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A Million Little Pieces Of My Mind

Verbing Nouns

By: Paul S. Cilwa Viewed: 3/4/2024
Posted: 10/6/2023
Page Views: 440
Topics: #Linguistics #Etymology
It's been said there isn't a noun in the English language that can't be verbed.

I love language and am an amateur linguist, more in the sense of how languages evolve than in actually being able to speak many. Or any, other than one. (When I've traveled to foreign countries, I make a point of learning Please, Thank you, Where's a restroom? and Excuse me!, which actually cover 90% of my interactions with locals.) But I've become fascinated by the idea of the same word doing double duty as a noun and a verb.

Language is a living, evolving entity that reflects our changing world. It's one of the things that makes it so fascinating! I also love history, and language details exactly how the world has changed. For example, the ancient Greeks had a special word for burning a neighbor's house down for fun. (It tells you something about the Ancient Greeks, and us, that they did and we don't.)

But whether your high school teacher was more Lucy Ricardo or more Superman, it's unlikely that you were taught any more of etymology than how to spell the word…if that! But that's why graduating high school, or even college, is no reason to stop learning.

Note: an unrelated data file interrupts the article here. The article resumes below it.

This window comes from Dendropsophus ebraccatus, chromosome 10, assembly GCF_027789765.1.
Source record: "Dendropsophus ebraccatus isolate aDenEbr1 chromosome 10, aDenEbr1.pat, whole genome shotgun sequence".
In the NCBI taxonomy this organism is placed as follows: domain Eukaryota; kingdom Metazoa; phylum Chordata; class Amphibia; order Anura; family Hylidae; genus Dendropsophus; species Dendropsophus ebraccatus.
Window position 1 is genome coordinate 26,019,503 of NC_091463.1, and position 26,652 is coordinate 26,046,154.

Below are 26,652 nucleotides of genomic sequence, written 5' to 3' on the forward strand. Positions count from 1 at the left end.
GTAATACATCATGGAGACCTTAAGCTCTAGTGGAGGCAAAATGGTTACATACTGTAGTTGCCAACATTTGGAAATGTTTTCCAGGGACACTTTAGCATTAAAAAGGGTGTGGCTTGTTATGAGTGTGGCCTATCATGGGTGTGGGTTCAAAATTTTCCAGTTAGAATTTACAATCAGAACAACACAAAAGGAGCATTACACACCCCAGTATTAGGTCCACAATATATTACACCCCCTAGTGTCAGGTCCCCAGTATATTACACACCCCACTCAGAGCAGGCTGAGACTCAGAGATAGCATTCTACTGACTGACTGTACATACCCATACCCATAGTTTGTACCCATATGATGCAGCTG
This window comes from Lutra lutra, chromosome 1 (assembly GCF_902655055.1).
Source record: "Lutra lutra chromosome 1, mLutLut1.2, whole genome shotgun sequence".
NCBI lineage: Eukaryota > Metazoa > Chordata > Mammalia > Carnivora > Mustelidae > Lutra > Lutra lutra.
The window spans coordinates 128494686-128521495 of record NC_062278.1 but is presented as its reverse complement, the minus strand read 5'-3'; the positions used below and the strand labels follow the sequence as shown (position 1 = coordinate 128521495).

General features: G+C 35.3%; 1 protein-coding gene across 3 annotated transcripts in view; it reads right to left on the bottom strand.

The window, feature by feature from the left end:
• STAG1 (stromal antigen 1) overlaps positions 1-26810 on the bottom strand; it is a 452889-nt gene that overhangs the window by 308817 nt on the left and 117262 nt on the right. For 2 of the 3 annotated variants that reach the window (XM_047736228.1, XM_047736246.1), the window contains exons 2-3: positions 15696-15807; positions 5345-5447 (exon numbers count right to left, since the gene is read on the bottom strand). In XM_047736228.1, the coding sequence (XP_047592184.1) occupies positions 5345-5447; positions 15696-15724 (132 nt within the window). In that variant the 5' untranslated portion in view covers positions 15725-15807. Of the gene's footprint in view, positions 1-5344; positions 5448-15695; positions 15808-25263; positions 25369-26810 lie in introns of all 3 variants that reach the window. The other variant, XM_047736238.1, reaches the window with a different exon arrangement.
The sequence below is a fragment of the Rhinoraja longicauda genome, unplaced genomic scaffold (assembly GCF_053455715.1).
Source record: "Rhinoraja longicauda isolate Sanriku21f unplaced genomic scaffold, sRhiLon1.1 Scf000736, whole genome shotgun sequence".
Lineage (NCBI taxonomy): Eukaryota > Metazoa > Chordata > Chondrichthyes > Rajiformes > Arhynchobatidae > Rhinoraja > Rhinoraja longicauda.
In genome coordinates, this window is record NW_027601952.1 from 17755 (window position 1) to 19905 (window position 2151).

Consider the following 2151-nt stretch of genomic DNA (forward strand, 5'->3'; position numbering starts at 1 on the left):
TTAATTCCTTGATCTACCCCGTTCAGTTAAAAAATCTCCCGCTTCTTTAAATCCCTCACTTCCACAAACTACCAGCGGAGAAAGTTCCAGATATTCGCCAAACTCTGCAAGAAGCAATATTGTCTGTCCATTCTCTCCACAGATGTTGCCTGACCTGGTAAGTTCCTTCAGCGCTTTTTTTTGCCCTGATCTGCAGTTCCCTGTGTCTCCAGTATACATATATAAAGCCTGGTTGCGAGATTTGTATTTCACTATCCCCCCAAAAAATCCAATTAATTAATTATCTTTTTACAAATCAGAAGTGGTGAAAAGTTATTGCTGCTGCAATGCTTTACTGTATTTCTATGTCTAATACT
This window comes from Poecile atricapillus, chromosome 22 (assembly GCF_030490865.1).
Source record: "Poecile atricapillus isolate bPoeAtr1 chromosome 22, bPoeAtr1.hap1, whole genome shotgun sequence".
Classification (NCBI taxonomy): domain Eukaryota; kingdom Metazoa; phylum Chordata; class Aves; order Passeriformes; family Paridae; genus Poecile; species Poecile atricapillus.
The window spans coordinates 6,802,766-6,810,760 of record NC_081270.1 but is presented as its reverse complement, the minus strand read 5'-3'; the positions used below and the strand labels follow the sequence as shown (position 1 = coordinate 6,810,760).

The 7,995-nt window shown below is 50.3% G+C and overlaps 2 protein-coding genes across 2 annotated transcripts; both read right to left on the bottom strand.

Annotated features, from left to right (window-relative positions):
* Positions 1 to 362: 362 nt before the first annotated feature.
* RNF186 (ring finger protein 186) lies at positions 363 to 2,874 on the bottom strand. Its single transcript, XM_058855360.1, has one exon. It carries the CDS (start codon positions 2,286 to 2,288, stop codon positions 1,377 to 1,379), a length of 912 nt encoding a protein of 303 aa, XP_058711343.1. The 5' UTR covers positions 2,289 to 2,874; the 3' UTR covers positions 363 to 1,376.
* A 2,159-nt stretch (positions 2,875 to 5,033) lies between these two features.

I came upon an observation years ago that has always struck me as interesting. It is, There isn't a word in the English language that can't be verbed. Here are a few examples of common English nouns that are often used as verbs:

  1. Book

    As a noun, it refers to a set of printed pages that are held together inside a cover. As a verb, book can mean to reserve something, like a hotel room or a flight. For example, I booked a flight to New York.

  2. Google

    Originally the name of the search engine company, google has become a verb that means to search for something online. For example, I'll google the recipe.

  3. Text

    As a noun, it refers to the written words in a book, document, or other written work. As a verb, text means to send someone a text message. For example, I'll text you the details.

  4. Mail

    As a noun, it refers to letters and packages delivered by postal service. As a verb, mail means to send something through the mail. For example, I need to mail this package.

  5. Water

    As a noun, it's the clear liquid that we drink and that falls from the sky as rain. As a verb, water means to pour water on something, usually a plant. For example, Don't forget to water the roses.

These examples have vastly different histories. For example the track from Google the online search engine to google the verb is straightforward enough. (And the origin of Google's name is actually interesting in its own right.) But some words, like book, have an even more intriguing history. So let's follow that first example and trace the evolution from reading material to sleeping in a hotel.